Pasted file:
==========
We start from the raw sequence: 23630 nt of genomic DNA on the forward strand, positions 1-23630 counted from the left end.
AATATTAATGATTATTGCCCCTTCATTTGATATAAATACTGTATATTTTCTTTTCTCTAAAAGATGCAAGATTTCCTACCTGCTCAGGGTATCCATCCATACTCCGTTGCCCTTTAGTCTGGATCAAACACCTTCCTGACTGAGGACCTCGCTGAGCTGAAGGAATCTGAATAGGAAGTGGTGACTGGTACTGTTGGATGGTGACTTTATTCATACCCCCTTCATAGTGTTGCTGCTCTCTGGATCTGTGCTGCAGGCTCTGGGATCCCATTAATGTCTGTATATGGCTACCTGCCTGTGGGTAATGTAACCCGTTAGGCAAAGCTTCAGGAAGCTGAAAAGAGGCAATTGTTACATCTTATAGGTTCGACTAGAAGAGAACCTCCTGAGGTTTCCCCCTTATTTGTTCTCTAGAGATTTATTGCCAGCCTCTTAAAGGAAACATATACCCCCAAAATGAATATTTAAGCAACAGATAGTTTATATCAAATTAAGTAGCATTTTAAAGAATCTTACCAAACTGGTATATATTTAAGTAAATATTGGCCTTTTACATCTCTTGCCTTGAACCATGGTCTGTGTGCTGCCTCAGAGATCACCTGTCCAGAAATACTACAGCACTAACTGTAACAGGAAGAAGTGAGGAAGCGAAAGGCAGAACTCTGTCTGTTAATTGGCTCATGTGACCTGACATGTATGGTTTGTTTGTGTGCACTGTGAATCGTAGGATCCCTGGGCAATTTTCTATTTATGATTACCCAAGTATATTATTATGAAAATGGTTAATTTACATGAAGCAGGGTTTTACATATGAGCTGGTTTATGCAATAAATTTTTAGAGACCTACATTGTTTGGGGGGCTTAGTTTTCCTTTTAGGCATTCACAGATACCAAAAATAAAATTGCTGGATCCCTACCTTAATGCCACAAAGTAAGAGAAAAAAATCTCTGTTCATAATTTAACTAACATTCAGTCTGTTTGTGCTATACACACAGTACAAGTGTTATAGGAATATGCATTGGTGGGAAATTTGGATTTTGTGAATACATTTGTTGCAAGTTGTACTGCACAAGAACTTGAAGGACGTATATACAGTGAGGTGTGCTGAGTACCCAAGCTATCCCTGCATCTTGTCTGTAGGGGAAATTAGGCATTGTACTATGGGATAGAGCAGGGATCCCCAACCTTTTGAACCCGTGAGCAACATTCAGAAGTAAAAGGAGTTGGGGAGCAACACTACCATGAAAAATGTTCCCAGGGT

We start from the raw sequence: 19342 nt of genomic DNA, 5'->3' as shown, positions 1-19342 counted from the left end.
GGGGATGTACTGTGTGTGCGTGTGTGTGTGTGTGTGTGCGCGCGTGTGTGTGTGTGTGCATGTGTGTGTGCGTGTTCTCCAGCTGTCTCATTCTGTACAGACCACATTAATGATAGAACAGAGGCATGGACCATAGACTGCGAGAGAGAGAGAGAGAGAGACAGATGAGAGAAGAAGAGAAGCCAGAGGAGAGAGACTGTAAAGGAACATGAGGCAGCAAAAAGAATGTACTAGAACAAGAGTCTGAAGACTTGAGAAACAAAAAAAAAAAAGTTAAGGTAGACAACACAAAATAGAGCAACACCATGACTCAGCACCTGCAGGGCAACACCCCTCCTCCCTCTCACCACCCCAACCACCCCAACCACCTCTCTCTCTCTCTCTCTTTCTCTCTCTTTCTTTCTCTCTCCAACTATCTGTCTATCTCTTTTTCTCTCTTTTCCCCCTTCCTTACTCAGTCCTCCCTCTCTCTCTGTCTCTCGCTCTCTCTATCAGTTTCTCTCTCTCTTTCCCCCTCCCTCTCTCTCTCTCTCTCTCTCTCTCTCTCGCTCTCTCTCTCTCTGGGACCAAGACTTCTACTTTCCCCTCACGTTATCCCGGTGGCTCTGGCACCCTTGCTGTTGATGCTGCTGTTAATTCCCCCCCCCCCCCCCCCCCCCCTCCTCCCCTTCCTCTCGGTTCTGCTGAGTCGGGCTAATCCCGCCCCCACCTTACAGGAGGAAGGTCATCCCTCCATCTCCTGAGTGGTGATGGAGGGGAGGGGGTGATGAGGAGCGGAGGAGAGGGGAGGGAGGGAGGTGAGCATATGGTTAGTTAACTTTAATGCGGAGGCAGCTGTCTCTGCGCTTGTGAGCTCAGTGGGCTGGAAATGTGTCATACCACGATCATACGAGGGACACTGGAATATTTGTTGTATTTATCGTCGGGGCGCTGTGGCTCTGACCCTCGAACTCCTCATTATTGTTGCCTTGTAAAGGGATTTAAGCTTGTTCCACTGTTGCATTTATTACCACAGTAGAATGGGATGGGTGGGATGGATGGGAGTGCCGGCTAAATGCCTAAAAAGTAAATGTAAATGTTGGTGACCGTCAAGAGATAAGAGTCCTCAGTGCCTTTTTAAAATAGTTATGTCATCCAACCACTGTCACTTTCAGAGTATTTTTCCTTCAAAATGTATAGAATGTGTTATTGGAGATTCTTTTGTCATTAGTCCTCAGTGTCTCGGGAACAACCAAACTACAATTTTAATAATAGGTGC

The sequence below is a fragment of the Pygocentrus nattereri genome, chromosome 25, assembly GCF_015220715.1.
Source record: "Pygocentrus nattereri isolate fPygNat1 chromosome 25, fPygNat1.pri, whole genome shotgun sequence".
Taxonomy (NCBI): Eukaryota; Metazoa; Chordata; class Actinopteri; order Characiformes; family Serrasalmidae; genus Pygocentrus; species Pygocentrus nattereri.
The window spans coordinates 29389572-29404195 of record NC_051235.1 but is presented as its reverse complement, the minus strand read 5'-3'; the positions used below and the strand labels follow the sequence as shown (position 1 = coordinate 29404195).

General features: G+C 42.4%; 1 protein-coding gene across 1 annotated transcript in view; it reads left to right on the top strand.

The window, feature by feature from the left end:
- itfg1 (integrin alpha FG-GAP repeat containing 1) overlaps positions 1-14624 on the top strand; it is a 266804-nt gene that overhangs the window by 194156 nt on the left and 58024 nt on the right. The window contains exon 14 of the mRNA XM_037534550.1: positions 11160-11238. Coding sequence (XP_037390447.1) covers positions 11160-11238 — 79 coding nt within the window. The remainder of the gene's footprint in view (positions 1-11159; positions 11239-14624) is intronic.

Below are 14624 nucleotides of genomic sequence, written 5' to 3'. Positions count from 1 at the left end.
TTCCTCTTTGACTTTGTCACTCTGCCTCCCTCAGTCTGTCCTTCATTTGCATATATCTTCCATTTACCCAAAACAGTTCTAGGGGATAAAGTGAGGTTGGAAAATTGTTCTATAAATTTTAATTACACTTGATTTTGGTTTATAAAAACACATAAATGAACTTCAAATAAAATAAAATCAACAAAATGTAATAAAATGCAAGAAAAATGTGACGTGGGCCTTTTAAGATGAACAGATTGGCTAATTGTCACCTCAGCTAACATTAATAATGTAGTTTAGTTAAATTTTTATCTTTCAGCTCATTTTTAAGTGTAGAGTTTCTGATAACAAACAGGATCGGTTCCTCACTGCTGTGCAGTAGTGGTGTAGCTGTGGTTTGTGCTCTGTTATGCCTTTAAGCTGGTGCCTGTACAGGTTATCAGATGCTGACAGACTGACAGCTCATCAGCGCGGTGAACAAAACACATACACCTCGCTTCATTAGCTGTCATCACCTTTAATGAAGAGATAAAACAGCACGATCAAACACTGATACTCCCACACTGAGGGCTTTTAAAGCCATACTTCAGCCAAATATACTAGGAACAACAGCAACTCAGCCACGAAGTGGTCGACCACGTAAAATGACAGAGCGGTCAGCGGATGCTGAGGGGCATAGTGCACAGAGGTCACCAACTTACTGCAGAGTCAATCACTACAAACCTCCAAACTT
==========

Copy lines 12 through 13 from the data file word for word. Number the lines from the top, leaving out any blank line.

Below are 14624 nucleotides of genomic sequence, written 5' to 3'. Positions count from 1 at the left end.
TTCCTCTTTGACTTTGTCACTCTGCCTCCCTCAGTCTGTCCTTCATTTGCATATATCTTCCATTTACCCAAAACAGTTCTAGGGGATAAAGTGAGGTTGGAAAATTGTTCTATAAATTTTAATTACACTTGATTTTGGTTTATAAAAACACATAAATGAACTTCAAATAAAATAAAATCAACAAAATGTAATAAAATGCAAGAAAAATGTGACGTGGGCCTTTTAAGATGAACAGATTGGCTAATTGTCACCTCAGCTAACATTAATAATGTAGTTTAGTTAAATTTTTATCTTTCAGCTCATTTTTAAGTGTAGAGTTTCTGATAACAAACAGGATCGGTTCCTCACTGCTGTGCAGTAGTGGTGTAGCTGTGGTTTGTGCTCTGTTATGCCTTTAAGCTGGTGCCTGTACAGGTTATCAGATGCTGACAGACTGACAGCTCATCAGCGCGGTGAACAAAACACATACACCTCGCTTCATTAGCTGTCATCACCTTTAATGAAGAGATAAAACAGCACGATCAAACACTGATACTCCCACACTGAGGGCTTTTAAAGCCATACTTCAGCCAAATATACTAGGAACAACAGCAACTCAGCCACGAAGTGGTCGACCACGTAAAATGACAGAGCGGTCAGCGGATGCTGAGGGGCATAGTGCACAGAGGTCACCAACTTACTGCAGAGTCAATCACTACAAACCTCCAAACTT